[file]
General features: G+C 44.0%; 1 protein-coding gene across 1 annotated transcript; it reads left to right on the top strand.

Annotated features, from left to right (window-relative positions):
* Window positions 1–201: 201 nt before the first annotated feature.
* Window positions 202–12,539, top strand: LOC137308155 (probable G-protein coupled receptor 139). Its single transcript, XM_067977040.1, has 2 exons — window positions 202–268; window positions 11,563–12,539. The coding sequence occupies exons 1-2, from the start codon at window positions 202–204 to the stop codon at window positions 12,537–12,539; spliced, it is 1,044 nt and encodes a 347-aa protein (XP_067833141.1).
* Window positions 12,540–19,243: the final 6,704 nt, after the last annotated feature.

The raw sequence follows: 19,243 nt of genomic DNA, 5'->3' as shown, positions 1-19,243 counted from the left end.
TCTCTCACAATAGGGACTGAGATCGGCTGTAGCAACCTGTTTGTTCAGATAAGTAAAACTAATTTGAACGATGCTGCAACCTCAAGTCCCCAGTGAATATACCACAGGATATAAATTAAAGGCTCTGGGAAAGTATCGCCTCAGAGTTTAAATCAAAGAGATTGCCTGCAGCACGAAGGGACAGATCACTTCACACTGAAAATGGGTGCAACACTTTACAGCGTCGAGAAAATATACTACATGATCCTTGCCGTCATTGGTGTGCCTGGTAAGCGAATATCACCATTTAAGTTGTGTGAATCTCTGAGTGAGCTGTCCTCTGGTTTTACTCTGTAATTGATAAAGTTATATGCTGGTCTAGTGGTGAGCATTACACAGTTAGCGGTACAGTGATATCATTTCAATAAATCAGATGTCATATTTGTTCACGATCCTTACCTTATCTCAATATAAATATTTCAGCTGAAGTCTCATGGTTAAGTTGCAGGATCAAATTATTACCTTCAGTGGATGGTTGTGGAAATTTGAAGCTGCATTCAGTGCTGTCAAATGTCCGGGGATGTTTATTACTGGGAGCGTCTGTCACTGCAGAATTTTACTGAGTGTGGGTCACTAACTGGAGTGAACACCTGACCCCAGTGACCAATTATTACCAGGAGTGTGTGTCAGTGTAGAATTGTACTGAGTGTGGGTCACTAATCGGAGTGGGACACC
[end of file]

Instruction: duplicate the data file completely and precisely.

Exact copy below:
General features: G+C 44.0%; 1 protein-coding gene across 1 annotated transcript; it reads left to right on the top strand.

Annotated features, from left to right (window-relative positions):
* Window positions 1–201: 201 nt before the first annotated feature.
* Window positions 202–12,539, top strand: LOC137308155 (probable G-protein coupled receptor 139). Its single transcript, XM_067977040.1, has 2 exons — window positions 202–268; window positions 11,563–12,539. The coding sequence occupies exons 1-2, from the start codon at window positions 202–204 to the stop codon at window positions 12,537–12,539; spliced, it is 1,044 nt and encodes a 347-aa protein (XP_067833141.1).
* Window positions 12,540–19,243: the final 6,704 nt, after the last annotated feature.

The raw sequence follows: 19,243 nt of genomic DNA, 5'->3' as shown, positions 1-19,243 counted from the left end.
TCTCTCACAATAGGGACTGAGATCGGCTGTAGCAACCTGTTTGTTCAGATAAGTAAAACTAATTTGAACGATGCTGCAACCTCAAGTCCCCAGTGAATATACCACAGGATATAAATTAAAGGCTCTGGGAAAGTATCGCCTCAGAGTTTAAATCAAAGAGATTGCCTGCAGCACGAAGGGACAGATCACTTCACACTGAAAATGGGTGCAACACTTTACAGCGTCGAGAAAATATACTACATGATCCTTGCCGTCATTGGTGTGCCTGGTAAGCGAATATCACCATTTAAGTTGTGTGAATCTCTGAGTGAGCTGTCCTCTGGTTTTACTCTGTAATTGATAAAGTTATATGCTGGTCTAGTGGTGAGCATTACACAGTTAGCGGTACAGTGATATCATTTCAATAAATCAGATGTCATATTTGTTCACGATCCTTACCTTATCTCAATATAAATATTTCAGCTGAAGTCTCATGGTTAAGTTGCAGGATCAAATTATTACCTTCAGTGGATGGTTGTGGAAATTTGAAGCTGCATTCAGTGCTGTCAAATGTCCGGGGATGTTTATTACTGGGAGCGTCTGTCACTGCAGAATTTTACTGAGTGTGGGTCACTAACTGGAGTGAACACCTGACCCCAGTGACCAATTATTACCAGGAGTGTGTGTCAGTGTAGAATTGTACTGAGTGTGGGTCACTAATCGGAGTGGGACACC